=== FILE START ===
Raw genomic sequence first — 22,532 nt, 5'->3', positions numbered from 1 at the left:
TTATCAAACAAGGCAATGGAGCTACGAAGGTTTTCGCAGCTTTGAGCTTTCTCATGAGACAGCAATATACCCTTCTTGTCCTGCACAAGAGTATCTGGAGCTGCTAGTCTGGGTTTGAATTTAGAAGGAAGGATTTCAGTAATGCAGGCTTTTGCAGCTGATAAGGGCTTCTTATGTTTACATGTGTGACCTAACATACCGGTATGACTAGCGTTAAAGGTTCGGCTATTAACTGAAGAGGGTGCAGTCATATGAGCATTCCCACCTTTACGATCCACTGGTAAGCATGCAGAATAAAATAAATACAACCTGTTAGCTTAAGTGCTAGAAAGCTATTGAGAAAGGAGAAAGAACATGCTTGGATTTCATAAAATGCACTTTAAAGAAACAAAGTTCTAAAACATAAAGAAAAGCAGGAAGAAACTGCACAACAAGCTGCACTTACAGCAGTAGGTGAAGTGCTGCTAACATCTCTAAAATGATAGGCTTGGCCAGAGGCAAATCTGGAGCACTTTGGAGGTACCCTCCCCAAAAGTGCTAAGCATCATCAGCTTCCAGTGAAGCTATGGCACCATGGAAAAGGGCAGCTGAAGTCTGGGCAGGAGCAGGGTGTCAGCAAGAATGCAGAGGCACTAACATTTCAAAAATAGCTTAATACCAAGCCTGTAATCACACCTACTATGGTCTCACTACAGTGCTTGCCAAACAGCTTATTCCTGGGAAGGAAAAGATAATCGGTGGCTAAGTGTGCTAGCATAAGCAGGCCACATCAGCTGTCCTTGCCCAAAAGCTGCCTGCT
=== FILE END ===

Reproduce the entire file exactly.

Raw genomic sequence first — 22,532 nt, 5'->3', positions numbered from 1 at the left:
TTATCAAACAAGGCAATGGAGCTACGAAGGTTTTCGCAGCTTTGAGCTTTCTCATGAGACAGCAATATACCCTTCTTGTCCTGCACAAGAGTATCTGGAGCTGCTAGTCTGGGTTTGAATTTAGAAGGAAGGATTTCAGTAATGCAGGCTTTTGCAGCTGATAAGGGCTTCTTATGTTTACATGTGTGACCTAACATACCGGTATGACTAGCGTTAAAGGTTCGGCTATTAACTGAAGAGGGTGCAGTCATATGAGCATTCCCACCTTTACGATCCACTGGTAAGCATGCAGAATAAAATAAATACAACCTGTTAGCTTAAGTGCTAGAAAGCTATTGAGAAAGGAGAAAGAACATGCTTGGATTTCATAAAATGCACTTTAAAGAAACAAAGTTCTAAAACATAAAGAAAAGCAGGAAGAAACTGCACAACAAGCTGCACTTACAGCAGTAGGTGAAGTGCTGCTAACATCTCTAAAATGATAGGCTTGGCCAGAGGCAAATCTGGAGCACTTTGGAGGTACCCTCCCCAAAAGTGCTAAGCATCATCAGCTTCCAGTGAAGCTATGGCACCATGGAAAAGGGCAGCTGAAGTCTGGGCAGGAGCAGGGTGTCAGCAAGAATGCAGAGGCACTAACATTTCAAAAATAGCTTAATACCAAGCCTGTAATCACACCTACTATGGTCTCACTACAGTGCTTGCCAAACAGCTTATTCCTGGGAAGGAAAAGATAATCGGTGGCTAAGTGTGCTAGCATAAGCAGGCCACATCAGCTGTCCTTGCCCAAAAGCTGCCTGCT